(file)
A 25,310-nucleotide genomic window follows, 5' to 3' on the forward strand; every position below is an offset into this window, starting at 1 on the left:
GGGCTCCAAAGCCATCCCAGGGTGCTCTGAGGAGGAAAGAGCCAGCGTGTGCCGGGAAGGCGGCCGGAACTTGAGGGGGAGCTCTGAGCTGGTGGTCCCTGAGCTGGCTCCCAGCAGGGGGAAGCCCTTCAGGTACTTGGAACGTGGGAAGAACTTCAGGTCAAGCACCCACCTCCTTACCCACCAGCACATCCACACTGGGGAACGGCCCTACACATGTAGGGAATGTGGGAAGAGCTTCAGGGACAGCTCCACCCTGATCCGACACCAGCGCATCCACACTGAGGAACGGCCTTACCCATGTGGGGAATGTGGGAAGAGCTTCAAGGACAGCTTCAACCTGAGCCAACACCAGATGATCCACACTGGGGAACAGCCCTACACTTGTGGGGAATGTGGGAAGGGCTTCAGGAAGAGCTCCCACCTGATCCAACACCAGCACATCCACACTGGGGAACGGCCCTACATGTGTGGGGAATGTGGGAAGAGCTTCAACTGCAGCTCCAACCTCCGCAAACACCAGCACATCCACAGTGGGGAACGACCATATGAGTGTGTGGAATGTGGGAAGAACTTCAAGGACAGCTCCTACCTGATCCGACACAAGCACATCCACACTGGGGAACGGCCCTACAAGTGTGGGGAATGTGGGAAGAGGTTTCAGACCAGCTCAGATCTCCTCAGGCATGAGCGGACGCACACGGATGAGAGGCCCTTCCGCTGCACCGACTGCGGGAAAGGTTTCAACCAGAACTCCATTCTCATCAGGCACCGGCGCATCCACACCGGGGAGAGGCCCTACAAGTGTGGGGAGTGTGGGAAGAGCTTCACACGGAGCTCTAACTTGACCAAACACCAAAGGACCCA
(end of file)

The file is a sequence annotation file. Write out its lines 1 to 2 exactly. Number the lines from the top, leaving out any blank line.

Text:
A 25,310-nucleotide genomic window follows, 5' to 3' on the forward strand; every position below is an offset into this window, starting at 1 on the left:
GGGCTCCAAAGCCATCCCAGGGTGCTCTGAGGAGGAAAGAGCCAGCGTGTGCCGGGAAGGCGGCCGGAACTTGAGGGGGAGCTCTGAGCTGGTGGTCCCTGAGCTGGCTCCCAGCAGGGGGAAGCCCTTCAGGTACTTGGAACGTGGGAAGAACTTCAGGTCAAGCACCCACCTCCTTACCCACCAGCACATCCACACTGGGGAACGGCCCTACACATGTAGGGAATGTGGGAAGAGCTTCAGGGACAGCTCCACCCTGATCCGACACCAGCGCATCCACACTGAGGAACGGCCTTACCCATGTGGGGAATGTGGGAAGAGCTTCAAGGACAGCTTCAACCTGAGCCAACACCAGATGATCCACACTGGGGAACAGCCCTACACTTGTGGGGAATGTGGGAAGGGCTTCAGGAAGAGCTCCCACCTGATCCAACACCAGCACATCCACACTGGGGAACGGCCCTACATGTGTGGGGAATGTGGGAAGAGCTTCAACTGCAGCTCCAACCTCCGCAAACACCAGCACATCCACAGTGGGGAACGACCATATGAGTGTGTGGAATGTGGGAAGAACTTCAAGGACAGCTCCTACCTGATCCGACACAAGCACATCCACACTGGGGAACGGCCCTACAAGTGTGGGGAATGTGGGAAGAGGTTTCAGACCAGCTCAGATCTCCTCAGGCATGAGCGGACGCACACGGATGAGAGGCCCTTCCGCTGCACCGACTGCGGGAAAGGTTTCAACCAGAACTCCATTCTCATCAGGCACCGGCGCATCCACACCGGGGAGAGGCCCTACAAGTGTGGGGAGTGTGGGAAGAGCTTCACACGGAGCTCTAACTTGACCAAACACCAAAGGACCCA